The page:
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article imageNucleation: From champagne bubbles to Alzheimer’s research

By Tim Sandle     Nov 24, 2016 in Science
A process called nucleation describes everything from the formation of champagne bubbles to the onset of Alzheimer’s disease. This physical and chemical process is being studied by researchers interested in disease development.
Nucleation processes refer to a transitional phase in matter, such as a liquid becoming a gas or a gas becoming a liquid. Here a thermodynamic phase takes place whereby the smallest units of the new structure form first, an essential step for the new phase to occur.
Understanding more about how nucleation occurs with different structures is key to understanding how different diseases progress, such as Alzheimer’s or diabetes. This is the recent subject of research conducted at University College London and the University of Cambridge. As well as disease development, the findings may also inform about advances with nanotechnology.
The research group have been studying the formation of protein filaments. Such a process is necessary for the division of cells and when this goes wrong diseases can result, such as Alzheimer's disease which is affected by protein filaments called amyloids.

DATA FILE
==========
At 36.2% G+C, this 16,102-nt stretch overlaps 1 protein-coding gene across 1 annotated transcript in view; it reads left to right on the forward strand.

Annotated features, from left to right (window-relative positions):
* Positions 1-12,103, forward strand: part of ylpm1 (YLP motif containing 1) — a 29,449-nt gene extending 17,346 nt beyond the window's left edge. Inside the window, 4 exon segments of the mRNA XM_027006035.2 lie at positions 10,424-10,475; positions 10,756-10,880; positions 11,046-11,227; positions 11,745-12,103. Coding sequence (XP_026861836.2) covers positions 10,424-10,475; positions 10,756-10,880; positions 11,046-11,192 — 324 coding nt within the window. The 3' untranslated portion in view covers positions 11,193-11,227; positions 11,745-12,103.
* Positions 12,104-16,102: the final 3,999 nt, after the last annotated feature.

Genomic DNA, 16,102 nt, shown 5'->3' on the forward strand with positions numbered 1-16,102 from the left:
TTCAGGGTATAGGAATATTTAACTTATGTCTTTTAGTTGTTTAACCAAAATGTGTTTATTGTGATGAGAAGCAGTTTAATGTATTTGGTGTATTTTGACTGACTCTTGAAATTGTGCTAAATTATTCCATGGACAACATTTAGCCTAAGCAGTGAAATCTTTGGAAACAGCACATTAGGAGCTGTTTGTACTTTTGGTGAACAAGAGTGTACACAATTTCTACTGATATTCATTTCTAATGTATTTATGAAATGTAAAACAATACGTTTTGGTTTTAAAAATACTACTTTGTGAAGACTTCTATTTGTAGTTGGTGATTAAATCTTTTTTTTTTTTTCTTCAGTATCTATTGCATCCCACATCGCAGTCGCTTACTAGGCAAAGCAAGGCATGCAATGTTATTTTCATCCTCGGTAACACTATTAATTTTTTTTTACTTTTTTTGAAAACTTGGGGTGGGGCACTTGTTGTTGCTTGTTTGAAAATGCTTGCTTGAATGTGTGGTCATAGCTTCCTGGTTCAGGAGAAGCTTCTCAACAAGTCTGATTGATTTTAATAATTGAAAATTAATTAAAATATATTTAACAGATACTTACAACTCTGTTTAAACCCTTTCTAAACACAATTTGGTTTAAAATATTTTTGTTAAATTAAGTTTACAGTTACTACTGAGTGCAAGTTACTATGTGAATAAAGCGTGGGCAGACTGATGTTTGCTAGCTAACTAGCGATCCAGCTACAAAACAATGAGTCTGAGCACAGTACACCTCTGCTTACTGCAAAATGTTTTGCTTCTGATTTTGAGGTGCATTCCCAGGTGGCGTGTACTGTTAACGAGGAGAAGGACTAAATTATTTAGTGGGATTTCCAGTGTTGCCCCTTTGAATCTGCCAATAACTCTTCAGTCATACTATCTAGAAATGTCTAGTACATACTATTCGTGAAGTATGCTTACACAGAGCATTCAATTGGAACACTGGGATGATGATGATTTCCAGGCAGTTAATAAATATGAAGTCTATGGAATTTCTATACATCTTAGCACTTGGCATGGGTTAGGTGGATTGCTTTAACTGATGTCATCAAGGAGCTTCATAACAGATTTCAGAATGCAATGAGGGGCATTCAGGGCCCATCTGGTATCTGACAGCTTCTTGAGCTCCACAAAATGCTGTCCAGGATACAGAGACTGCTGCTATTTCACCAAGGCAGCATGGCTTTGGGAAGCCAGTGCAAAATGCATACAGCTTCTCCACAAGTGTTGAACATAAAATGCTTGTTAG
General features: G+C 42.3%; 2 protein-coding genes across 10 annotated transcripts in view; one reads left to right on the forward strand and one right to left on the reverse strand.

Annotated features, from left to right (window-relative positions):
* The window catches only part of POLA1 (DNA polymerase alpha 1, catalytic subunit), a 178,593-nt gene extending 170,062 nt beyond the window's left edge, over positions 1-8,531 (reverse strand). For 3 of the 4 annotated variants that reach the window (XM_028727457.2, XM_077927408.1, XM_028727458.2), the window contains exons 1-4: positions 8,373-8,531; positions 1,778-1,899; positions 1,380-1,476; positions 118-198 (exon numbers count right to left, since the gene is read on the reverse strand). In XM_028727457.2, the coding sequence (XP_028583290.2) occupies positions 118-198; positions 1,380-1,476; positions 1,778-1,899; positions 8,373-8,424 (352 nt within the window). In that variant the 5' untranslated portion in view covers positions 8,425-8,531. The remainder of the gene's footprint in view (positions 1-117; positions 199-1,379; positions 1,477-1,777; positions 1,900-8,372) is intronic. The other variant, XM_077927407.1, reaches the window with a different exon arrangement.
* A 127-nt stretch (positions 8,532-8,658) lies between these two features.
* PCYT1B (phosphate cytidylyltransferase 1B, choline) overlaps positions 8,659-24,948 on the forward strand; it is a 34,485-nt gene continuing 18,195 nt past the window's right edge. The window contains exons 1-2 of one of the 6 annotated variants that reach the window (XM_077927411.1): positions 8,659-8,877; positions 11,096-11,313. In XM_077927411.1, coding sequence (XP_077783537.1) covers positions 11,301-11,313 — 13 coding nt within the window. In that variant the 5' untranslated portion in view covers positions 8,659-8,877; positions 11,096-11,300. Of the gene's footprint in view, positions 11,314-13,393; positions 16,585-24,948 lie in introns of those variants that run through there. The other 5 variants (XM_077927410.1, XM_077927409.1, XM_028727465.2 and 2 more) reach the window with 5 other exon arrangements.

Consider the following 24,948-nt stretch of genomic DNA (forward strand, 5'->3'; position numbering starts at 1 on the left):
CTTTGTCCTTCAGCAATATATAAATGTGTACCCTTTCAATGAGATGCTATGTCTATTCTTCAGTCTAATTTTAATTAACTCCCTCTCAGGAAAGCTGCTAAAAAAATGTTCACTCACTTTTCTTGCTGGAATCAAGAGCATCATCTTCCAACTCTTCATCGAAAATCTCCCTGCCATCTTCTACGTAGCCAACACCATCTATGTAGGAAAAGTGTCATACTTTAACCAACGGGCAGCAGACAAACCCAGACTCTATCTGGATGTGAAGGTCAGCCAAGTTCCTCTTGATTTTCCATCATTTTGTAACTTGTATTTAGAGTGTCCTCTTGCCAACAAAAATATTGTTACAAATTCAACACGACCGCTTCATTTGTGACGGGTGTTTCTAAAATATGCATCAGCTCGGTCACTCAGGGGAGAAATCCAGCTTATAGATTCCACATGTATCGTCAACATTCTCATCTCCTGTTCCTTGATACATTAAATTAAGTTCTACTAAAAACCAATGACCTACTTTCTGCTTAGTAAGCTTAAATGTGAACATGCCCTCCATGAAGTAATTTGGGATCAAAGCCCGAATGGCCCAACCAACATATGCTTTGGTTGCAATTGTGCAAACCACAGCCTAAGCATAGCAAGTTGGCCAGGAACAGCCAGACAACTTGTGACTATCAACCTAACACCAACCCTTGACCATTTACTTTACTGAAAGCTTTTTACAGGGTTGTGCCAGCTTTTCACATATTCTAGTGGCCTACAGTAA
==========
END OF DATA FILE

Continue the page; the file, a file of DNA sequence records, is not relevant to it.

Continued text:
The research has modeled various scenarios – where things work and where they do not use computers, in an attempt to understand the physical processes at play. The correct formation of proteins begins with unorganized clusters (called oligomers) and it is at this level when things can go wrong. Pinpointing these processes could lead to improvements to disease diagnoses or even the basis of treatments.
Explaining the significance further, Dr. Anđela Šarić, from Cambridge University told Controlled Environments magazine: "Perhaps an intuitive example of nucleation would be the way in which a quiet dinner party suddenly transforms into a dancing one; such a transition usually requires several people to start dancing at once, acting as a 'nucleus' around which the dancing party assembles.”
As to what this means, the analogy is extended. A small group of people dancing will probably be ignored. As more dancers join the occupied space becomes larger and more noticeable. This is the case with thermodynamics when a threshold is reached, termed the "critical nucleus."
The research findings are published in The Journal of Chemical Physics. The paper is called “Kinetics of spontaneous filament nucleation via oligomers: Insights from theory and simulation.”
More about Nanotechnology, nanostructures, nucleation, Alzheimer's disease
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